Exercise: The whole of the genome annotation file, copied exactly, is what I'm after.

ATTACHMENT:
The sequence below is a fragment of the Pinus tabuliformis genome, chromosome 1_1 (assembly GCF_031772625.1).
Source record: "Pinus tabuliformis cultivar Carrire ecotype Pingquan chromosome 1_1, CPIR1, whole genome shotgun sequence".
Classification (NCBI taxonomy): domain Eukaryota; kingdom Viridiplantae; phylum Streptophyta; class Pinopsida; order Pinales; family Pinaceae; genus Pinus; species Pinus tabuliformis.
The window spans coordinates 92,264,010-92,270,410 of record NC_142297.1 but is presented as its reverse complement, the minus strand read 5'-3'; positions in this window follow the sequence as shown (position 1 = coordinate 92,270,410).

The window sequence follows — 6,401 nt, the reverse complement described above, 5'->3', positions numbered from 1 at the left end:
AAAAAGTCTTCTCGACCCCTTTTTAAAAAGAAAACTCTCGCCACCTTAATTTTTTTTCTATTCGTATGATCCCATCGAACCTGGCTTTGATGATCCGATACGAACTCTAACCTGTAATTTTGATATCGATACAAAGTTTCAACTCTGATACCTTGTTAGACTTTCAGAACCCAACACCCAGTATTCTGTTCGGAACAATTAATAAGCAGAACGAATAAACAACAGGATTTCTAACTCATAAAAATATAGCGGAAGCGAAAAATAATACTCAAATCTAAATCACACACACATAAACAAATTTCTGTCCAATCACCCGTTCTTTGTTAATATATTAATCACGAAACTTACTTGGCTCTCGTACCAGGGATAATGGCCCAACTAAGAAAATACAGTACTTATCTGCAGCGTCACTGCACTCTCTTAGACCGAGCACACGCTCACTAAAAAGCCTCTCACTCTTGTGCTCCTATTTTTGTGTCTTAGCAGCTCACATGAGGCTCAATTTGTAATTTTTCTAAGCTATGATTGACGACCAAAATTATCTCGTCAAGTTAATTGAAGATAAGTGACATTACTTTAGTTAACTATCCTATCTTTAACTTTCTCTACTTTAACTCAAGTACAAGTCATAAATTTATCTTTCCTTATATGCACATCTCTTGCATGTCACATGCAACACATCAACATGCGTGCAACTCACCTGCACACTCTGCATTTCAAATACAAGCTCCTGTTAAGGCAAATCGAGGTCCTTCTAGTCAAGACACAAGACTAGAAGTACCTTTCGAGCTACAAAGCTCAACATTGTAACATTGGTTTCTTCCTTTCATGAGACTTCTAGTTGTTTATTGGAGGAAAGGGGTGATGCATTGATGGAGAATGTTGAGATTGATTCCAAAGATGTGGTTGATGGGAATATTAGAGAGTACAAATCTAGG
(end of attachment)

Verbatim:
The sequence below is a fragment of the Pinus tabuliformis genome, chromosome 1_1 (assembly GCF_031772625.1).
Source record: "Pinus tabuliformis cultivar Carrire ecotype Pingquan chromosome 1_1, CPIR1, whole genome shotgun sequence".
Classification (NCBI taxonomy): domain Eukaryota; kingdom Viridiplantae; phylum Streptophyta; class Pinopsida; order Pinales; family Pinaceae; genus Pinus; species Pinus tabuliformis.
The window spans coordinates 92,264,010-92,270,410 of record NC_142297.1 but is presented as its reverse complement, the minus strand read 5'-3'; positions in this window follow the sequence as shown (position 1 = coordinate 92,270,410).

The window sequence follows — 6,401 nt, the reverse complement described above, 5'->3', positions numbered from 1 at the left end:
AAAAAGTCTTCTCGACCCCTTTTTAAAAAGAAAACTCTCGCCACCTTAATTTTTTTTCTATTCGTATGATCCCATCGAACCTGGCTTTGATGATCCGATACGAACTCTAACCTGTAATTTTGATATCGATACAAAGTTTCAACTCTGATACCTTGTTAGACTTTCAGAACCCAACACCCAGTATTCTGTTCGGAACAATTAATAAGCAGAACGAATAAACAACAGGATTTCTAACTCATAAAAATATAGCGGAAGCGAAAAATAATACTCAAATCTAAATCACACACACATAAACAAATTTCTGTCCAATCACCCGTTCTTTGTTAATATATTAATCACGAAACTTACTTGGCTCTCGTACCAGGGATAATGGCCCAACTAAGAAAATACAGTACTTATCTGCAGCGTCACTGCACTCTCTTAGACCGAGCACACGCTCACTAAAAAGCCTCTCACTCTTGTGCTCCTATTTTTGTGTCTTAGCAGCTCACATGAGGCTCAATTTGTAATTTTTCTAAGCTATGATTGACGACCAAAATTATCTCGTCAAGTTAATTGAAGATAAGTGACATTACTTTAGTTAACTATCCTATCTTTAACTTTCTCTACTTTAACTCAAGTACAAGTCATAAATTTATCTTTCCTTATATGCACATCTCTTGCATGTCACATGCAACACATCAACATGCGTGCAACTCACCTGCACACTCTGCATTTCAAATACAAGCTCCTGTTAAGGCAAATCGAGGTCCTTCTAGTCAAGACACAAGACTAGAAGTACCTTTCGAGCTACAAAGCTCAACATTGTAACATTGGTTTCTTCCTTTCATGAGACTTCTAGTTGTTTATTGGAGGAAAGGGGTGATGCATTGATGGAGAATGTTGAGATTGATTCCAAAGATGTGGTTGATGGGAATATTAGAGAGTACAAATCTAGG